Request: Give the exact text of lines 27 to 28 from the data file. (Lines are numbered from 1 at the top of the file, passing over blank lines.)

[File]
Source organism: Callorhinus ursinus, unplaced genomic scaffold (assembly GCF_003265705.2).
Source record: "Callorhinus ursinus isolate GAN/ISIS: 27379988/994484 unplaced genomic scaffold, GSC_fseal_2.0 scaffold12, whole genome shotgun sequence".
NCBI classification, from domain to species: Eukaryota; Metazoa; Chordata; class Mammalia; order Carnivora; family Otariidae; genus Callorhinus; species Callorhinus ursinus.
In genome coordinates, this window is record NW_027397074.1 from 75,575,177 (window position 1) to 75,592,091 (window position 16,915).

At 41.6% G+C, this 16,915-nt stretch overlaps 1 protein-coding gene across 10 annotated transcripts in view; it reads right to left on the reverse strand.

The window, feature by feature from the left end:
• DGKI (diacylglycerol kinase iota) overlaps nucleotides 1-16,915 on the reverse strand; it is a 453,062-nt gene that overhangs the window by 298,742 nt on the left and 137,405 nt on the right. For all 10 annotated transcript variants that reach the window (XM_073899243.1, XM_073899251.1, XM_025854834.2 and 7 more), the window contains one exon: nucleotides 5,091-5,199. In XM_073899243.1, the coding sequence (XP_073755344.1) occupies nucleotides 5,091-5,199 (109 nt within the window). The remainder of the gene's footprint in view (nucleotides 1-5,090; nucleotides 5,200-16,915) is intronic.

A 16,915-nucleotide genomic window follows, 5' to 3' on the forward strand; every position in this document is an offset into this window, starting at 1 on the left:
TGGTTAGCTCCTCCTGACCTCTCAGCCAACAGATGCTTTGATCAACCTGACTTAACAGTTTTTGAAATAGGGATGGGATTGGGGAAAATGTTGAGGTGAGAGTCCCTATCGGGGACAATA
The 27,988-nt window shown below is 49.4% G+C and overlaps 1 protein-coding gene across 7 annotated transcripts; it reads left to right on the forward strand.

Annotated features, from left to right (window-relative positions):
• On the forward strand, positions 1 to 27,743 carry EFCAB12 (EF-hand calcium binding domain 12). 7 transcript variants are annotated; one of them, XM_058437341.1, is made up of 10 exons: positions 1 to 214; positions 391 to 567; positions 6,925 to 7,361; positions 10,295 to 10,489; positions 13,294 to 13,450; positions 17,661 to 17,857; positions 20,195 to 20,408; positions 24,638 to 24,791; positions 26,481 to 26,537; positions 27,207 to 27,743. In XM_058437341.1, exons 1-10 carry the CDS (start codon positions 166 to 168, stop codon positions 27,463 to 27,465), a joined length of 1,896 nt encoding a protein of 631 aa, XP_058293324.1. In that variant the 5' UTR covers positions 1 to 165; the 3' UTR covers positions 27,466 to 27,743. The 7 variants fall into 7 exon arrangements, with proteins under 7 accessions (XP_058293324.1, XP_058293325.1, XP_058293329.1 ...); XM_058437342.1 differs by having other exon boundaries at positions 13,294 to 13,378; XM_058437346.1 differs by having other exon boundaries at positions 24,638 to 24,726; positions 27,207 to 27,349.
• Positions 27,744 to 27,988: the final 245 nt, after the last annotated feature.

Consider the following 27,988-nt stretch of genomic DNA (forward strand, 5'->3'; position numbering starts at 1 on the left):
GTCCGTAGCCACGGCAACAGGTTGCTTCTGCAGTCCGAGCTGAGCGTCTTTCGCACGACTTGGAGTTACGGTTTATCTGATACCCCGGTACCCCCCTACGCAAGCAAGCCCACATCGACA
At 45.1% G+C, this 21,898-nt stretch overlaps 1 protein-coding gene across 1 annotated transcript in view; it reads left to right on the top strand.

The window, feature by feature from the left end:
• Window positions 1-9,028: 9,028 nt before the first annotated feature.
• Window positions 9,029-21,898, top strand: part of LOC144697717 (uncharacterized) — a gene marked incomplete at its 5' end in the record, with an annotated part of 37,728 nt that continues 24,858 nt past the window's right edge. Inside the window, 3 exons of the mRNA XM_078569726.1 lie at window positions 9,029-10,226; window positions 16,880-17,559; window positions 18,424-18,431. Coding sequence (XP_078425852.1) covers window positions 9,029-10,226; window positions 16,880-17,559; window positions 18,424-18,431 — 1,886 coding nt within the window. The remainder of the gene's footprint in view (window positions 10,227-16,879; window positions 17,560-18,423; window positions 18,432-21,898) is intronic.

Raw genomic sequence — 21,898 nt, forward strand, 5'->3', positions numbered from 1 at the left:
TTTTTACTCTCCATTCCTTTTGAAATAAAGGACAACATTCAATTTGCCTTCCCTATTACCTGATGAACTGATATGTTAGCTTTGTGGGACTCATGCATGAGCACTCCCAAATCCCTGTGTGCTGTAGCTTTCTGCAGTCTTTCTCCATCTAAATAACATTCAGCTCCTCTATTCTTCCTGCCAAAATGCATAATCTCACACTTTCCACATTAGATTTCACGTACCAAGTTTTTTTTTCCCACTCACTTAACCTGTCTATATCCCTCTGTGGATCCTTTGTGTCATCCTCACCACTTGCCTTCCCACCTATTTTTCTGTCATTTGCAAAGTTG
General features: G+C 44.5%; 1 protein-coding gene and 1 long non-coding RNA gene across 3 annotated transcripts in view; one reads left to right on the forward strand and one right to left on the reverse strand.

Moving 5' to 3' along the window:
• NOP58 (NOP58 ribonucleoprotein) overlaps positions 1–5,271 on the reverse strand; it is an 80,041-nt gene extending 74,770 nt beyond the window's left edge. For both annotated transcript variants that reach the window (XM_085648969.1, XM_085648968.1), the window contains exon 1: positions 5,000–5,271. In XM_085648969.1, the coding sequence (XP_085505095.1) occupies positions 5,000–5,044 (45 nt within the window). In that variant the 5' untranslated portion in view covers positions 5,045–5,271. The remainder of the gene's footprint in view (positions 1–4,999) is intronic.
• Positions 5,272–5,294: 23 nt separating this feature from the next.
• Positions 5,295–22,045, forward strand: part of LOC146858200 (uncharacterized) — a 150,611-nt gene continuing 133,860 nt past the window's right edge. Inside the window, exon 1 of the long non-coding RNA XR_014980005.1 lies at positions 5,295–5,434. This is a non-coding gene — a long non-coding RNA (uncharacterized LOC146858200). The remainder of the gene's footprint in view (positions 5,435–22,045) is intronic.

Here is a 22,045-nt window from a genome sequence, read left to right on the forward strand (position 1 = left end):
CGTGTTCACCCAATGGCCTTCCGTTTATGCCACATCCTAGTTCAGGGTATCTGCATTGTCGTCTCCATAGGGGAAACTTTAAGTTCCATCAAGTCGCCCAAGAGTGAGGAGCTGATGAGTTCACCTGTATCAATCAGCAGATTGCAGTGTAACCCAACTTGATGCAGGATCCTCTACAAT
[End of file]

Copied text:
Here is a 22,045-nt window from a genome sequence, read left to right on the forward strand (position 1 = left end):
CGTGTTCACCCAATGGCCTTCCGTTTATGCCACATCCTAGTTCAGGGTATCTGCATTGTCGTCTCCATAGGGGAAACTTTAAGTTCCATCAAGTCGCCCAAGAGTGAGGAGCTGATGAGTTCACCTGTATCAATCAGCAGATTGCAGTGTAACCCAACTTGATGCAGGATCCTCTACAAT